In the tribes, you numbered every male over 20 years old for war (the reason for any census), except for Levi. They were numbered at one month and up (Num 3.15, 40-41, 26.60-62). Why is this? God commanded that the firstborn of all the tribes belong to him. In the case of the firstborn, they did not have an inheritance, their inheritance was the Lord. However, God did a substitution between the firstborn of all the tribes and the firstborn of the tribe of Levi. Rather than take the firstborn from all the tribes, he took the tribe of Levi in their place (Num 3.11-13). In Num 3.39 there were 22,000 numbered among the Levites. The firstborn among Israel was 22,273, so there was 273 extra Israelites. So, a ransom was paid of five shekels for the extra Israelites beyond the Levites (Num 3.40-51). This ransom money was given to Aaron and the priests. This is called “Pidyon ha Ben” or the “redemption of the firstborn.” Later, in Num 26.62 there were 23,000 Levites numbered.
The Levites were singled out for service in the Mishkan. The word for service in our English Bibles can be tzava or avodah in Hebrew, that is why anyone needs to have a working understanding of Hebrew in order to study the Scriptures. There are many, many things you will pick up in Hebrew that you won’t see in English. Tzava means “war” so the services of God in the Mishkan/Temple is seen as spiritual warfare (Num 4.3). They will also carry the Ark and they attended to duties in the Mishkan/Temple (Num 1.50). But, even though this was happening, they will still have some problems. In Num 16.1-40, we learn about the rebellion of Korah, a son of Kohath, a Levite. He was displeased with who God chose to be High Priest, and priests in general. He believed that Moses and Aaron had joined into some sort of conspiracy, so he began to question this situation openly. God settled the situation quickly with Korah, and those who sided with him were killed also.
In Deut 33, Jacob blesses his sons and gives another prophecy before he dies. Judah and Levi are linked together in back-to-back prophecies and blessings (v 7-11), and by this we know that there was special relationship between Judah and Levi. In Judges 17.7 we learn that they intermarried because it says, ” Now there was a young man from Bethlehem in Judea, of the family of Judah, who was a Levite, and he was staying there. Judges 19.1 and Zech 6.13 also seem to indicate that there is a link between the two tribes that has messianic implications.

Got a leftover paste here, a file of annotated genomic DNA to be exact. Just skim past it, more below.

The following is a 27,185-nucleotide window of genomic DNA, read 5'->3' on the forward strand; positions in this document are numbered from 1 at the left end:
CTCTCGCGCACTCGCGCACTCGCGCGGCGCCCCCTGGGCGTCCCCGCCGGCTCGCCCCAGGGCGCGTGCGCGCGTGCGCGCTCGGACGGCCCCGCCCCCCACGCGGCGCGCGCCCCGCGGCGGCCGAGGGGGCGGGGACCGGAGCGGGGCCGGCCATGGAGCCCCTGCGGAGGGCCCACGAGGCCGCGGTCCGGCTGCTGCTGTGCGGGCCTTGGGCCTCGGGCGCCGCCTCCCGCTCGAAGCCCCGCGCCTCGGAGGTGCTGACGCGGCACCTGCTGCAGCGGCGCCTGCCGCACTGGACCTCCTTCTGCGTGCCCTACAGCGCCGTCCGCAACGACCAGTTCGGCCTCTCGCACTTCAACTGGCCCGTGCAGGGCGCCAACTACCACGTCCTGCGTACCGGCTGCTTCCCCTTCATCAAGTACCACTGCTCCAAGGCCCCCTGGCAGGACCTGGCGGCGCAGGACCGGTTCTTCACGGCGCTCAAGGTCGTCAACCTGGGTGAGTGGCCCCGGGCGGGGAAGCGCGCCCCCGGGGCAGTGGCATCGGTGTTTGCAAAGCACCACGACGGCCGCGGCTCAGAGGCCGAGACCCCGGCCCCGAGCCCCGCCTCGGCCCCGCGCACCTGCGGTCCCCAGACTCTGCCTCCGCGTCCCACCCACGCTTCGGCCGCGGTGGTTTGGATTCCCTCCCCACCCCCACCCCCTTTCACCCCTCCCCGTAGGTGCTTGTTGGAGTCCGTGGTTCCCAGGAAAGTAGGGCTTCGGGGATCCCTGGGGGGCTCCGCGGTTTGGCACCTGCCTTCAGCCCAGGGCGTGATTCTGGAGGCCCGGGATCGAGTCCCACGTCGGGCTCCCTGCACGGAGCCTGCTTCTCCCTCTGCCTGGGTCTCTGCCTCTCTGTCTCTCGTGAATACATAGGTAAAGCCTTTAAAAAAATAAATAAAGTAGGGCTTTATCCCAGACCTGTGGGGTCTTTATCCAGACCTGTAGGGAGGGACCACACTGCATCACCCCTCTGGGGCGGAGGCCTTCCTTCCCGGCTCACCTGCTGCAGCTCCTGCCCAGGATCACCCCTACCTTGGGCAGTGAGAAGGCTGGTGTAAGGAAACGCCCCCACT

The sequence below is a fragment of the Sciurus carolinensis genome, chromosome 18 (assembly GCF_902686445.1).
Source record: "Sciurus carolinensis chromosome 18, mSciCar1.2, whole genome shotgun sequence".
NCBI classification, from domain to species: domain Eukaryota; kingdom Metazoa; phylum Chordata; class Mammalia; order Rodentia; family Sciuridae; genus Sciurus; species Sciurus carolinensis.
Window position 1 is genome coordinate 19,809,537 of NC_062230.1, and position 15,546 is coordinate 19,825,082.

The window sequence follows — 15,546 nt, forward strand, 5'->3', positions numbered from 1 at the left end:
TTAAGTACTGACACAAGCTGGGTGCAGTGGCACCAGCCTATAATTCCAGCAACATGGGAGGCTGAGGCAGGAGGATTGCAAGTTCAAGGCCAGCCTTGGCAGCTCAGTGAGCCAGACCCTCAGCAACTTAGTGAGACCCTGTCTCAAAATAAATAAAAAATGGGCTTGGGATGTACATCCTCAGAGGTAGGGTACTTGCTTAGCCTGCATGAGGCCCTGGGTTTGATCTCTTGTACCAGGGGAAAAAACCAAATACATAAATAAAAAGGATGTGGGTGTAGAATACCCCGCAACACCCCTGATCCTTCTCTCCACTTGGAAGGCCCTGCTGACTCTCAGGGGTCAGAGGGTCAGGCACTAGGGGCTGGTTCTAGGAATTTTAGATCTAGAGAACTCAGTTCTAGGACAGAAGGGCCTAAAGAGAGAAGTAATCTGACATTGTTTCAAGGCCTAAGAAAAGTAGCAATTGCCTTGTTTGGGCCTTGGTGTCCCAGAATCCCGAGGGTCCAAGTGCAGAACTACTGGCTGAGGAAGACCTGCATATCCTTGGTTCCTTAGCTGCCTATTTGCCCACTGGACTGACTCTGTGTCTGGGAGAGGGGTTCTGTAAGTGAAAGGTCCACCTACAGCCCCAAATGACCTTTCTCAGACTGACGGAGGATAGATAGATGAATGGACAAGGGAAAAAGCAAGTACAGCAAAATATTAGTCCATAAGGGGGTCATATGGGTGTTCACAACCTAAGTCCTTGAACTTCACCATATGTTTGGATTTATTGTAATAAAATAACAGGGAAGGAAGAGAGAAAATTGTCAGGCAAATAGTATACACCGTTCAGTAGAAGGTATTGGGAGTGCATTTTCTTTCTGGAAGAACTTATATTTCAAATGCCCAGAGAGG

Yeshua cannot be king of Israel through his step-father Joseph because of a prophecy in Jer 22.29-30 where it says that no descendant of Coniah will be king in Israel. Zerubbabel ruled as governor, but not as king. That means that the family line of Joseph, Yeshua’s step-father, cannot be kings because of that prophecy. This kingly line stopped after the Babylonian Captivity. However, in his mother’s genealogy in Luke 3.23-38, he does not descend from the kingly line, but he is a son of David. There is a separation with Nathan, a son of David, with Solomon, where the kings descended in Joseph’s genealogy in Matt 1-17. We will also see in Miriam’s genealogy that she comes from a priestly, therefore Levitic, line. Look at the names in Luke’s genealogy, and you will see many priestly and Levitic names like Matthias, or its variant Mattan, appears six times; Levi; Eli and so on. We know that she was the cousin of Elizabeth, a descendant of Aaron (Luke 1.5). That means that Miriam had Levitic/Kohanic blood. Yeshua and John were cousins, and John was a kohan (priest). So, we see there are allusions to the Messiah being a descendant of Judah and Levi in the above verses, and this special relationship between Levi and Judah will live on. This “link” goes all the way back to Genesis. This will become very important later on.
In Part 2, we will begin with the Levites and their functions.